TV & Movies

The Are You Afraid Of The Dark? Creator On Traumatizing A Generation Of Kids

“How do you make sewing body parts together [work] for a kids' show?”

Nickelodeon
By Zosha Millman

Which episode of Are You Afraid of the Dark? ranks as the scariest depends on whom you ask. But trust me, everyone who watched the 1990s kids' show has one in mind. The glowing dead eyes of Zeebo the Clown, the deranged cackle of the Ghastly Grinner, and the rotting corpse that terrorized a school pool are images seared into the memories of '90s kids across the country. “I have found that the stories that seem to be remembered the most are ones that have visually iconic boogeymen,” says D.J. MacHale, who co-created the horror anthology series alongside Ned Kandel. “It's because those things stick in your brain, the actual visual memory of it.”

In the 30 years since it first aired, Are You Afraid of the Dark? has become a source of shared trauma among its millennial fans. It’s a spooky classic often revisited around Halloween, and even today, there are numerous Reddit threads devoted to debating the most terrifying episode. “I'm 28 and I still think of that pool episode when I'm alone in a pool,” wrote one particularly haunted user.

Initially, MacHale and Kandel envisioned the series as “some old-time actor guy sitting in front of a nice warm fireplace, telling fairy tales.” But they both decided the concept was a little boring. “So fairy tales became scary tales,” MacHale explains.

After some back and forth, Nickelodeon agreed to the version of Are You Afraid of the Dark? we know and love: in each episode, a group of kids known as The Midnight Society gathers around a campfire to swap stories about ghosts, demons, and other frightening fare. The tales run the gamut from spine-chilling to only mildly creepy, but you could always count on the show to expertly cut it all together with an eerie score and that even eerier title sequence. Most shockingly for a children’s series, characters even occasionally died.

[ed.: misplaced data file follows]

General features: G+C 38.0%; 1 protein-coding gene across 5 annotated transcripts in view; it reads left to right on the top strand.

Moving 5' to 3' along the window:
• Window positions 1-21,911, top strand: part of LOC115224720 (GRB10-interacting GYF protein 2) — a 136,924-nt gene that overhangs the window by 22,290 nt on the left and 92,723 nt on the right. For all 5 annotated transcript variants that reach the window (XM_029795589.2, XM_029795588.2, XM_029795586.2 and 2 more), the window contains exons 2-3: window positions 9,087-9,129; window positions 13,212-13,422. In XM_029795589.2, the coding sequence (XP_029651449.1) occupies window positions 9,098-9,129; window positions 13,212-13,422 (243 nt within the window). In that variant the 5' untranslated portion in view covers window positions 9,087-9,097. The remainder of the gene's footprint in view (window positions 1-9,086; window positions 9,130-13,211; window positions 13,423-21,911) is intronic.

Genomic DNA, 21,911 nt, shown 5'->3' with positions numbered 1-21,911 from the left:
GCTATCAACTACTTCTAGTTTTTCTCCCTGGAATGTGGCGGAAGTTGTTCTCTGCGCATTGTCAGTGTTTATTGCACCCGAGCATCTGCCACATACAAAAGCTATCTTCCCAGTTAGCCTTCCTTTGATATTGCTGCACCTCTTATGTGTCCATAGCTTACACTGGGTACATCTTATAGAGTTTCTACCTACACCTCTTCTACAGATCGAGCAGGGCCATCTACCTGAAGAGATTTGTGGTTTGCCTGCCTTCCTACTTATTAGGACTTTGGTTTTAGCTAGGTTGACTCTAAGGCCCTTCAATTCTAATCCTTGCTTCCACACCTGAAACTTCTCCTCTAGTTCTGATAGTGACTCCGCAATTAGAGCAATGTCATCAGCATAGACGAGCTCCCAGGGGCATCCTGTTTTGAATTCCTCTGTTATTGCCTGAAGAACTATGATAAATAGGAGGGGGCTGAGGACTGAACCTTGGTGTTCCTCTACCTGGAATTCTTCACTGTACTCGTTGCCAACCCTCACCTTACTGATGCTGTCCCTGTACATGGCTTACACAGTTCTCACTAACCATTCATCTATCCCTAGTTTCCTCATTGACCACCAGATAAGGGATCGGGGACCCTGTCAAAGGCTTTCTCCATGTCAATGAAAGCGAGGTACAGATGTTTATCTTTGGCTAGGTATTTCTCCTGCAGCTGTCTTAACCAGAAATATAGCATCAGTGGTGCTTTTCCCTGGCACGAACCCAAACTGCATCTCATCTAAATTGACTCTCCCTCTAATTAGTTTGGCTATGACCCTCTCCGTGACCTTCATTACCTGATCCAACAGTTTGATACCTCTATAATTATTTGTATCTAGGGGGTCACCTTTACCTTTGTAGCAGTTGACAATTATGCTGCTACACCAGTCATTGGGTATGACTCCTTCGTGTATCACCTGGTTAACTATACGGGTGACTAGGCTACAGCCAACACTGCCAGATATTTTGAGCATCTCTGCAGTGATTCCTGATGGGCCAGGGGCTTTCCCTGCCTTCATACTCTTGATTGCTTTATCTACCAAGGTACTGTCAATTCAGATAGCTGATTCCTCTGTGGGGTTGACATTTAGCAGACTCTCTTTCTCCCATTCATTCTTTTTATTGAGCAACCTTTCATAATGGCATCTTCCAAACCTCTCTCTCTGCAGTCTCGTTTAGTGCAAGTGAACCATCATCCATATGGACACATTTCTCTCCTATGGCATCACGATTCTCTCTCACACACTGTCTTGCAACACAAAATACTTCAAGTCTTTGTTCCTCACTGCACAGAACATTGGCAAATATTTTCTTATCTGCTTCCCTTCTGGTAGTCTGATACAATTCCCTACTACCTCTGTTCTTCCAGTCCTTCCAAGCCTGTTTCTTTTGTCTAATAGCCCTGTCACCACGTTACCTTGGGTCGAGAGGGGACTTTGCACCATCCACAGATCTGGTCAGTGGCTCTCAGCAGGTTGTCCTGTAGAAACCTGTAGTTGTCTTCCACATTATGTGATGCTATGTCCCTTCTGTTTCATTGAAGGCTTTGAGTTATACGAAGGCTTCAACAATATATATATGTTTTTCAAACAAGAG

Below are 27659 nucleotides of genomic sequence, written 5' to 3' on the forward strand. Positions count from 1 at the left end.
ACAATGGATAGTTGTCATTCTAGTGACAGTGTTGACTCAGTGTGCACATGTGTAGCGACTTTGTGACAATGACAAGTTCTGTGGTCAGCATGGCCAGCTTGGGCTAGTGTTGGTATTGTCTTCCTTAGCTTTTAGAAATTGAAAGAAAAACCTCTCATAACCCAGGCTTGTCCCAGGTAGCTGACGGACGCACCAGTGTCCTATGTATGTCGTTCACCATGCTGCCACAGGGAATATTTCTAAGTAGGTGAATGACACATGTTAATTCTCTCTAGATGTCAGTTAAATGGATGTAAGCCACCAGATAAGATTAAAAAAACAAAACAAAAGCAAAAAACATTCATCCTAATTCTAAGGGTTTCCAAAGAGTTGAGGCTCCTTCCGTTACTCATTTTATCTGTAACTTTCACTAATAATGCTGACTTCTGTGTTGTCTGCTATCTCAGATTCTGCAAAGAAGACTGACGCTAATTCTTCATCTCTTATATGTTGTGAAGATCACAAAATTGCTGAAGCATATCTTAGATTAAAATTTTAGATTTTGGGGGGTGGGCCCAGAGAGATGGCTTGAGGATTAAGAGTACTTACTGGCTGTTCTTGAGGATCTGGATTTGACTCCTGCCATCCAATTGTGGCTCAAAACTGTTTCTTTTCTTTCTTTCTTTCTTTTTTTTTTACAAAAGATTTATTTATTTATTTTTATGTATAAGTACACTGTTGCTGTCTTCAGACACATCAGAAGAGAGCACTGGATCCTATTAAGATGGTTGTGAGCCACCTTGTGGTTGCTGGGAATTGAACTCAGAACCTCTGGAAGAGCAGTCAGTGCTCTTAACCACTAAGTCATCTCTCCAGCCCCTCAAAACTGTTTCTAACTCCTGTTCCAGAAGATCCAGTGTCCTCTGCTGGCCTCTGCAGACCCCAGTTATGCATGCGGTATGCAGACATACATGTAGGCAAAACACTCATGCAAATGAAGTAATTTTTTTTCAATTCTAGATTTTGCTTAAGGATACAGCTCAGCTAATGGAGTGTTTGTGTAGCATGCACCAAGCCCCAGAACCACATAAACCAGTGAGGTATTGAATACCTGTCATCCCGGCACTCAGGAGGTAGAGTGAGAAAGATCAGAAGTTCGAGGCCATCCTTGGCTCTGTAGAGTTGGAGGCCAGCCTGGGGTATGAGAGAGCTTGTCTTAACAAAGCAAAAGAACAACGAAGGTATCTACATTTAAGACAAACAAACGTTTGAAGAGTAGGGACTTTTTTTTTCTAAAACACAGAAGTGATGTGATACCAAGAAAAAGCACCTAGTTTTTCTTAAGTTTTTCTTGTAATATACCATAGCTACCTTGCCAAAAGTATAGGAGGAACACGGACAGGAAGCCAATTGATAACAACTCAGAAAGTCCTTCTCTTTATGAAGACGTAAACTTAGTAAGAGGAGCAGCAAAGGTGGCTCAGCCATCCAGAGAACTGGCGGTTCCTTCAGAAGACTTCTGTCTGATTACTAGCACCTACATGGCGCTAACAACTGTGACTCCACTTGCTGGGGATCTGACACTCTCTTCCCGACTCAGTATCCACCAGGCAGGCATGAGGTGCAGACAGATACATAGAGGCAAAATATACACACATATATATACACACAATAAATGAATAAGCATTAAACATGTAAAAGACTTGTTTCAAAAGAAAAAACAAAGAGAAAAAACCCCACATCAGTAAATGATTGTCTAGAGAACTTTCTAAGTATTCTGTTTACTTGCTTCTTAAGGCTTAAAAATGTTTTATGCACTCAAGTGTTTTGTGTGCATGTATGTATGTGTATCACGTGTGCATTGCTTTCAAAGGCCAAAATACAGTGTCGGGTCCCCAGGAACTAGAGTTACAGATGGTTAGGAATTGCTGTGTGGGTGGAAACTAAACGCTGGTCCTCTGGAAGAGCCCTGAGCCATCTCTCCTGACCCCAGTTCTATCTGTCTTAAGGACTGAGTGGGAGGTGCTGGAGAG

This all left the network worried that parents “would be up in arms that we were warping their children,” MacHale remembers. They asked him to base the stories on literary antecedents, so they “could come back and say, ‘Hey, this is classic literature. What are you talking about?’”

MacHale says no one complained, but he and the rest of the crew were still careful about what they did and didn't show, often cutting away before anything actually scary happened. And there were some stories even they deemed too bleak or graphic to adapt, like Frankenstein or anything by Edgar Allen Poe. “How do you make sewing body parts together [work] for a kids' show?” MacHale says. “[If] you don't want to freak out a 10-year-old, there are some boundaries you can't go beyond.” Besides, “It's really not that hard to create tension without going over the line ... It's way scarier before the icky thing happens.”

In reality, most of the episodes weren’t as dark as fans might remember. Watching it back now, even the most nightmarish tales feel more charming than chilling. When Clarice and Zeke defeat the pool corpse using their science knowledge, it's actually kind of cute, and MacHale himself admits that some of the staging was a bit cheesy. "Every episode always had a moment of victory. 'Oh, we did it, we beat the bad guy...we’re self-empowered, we did our job," he says.

But through a child’s eyes, the mere suggestion of death was enough to instill terror — even 30 years later.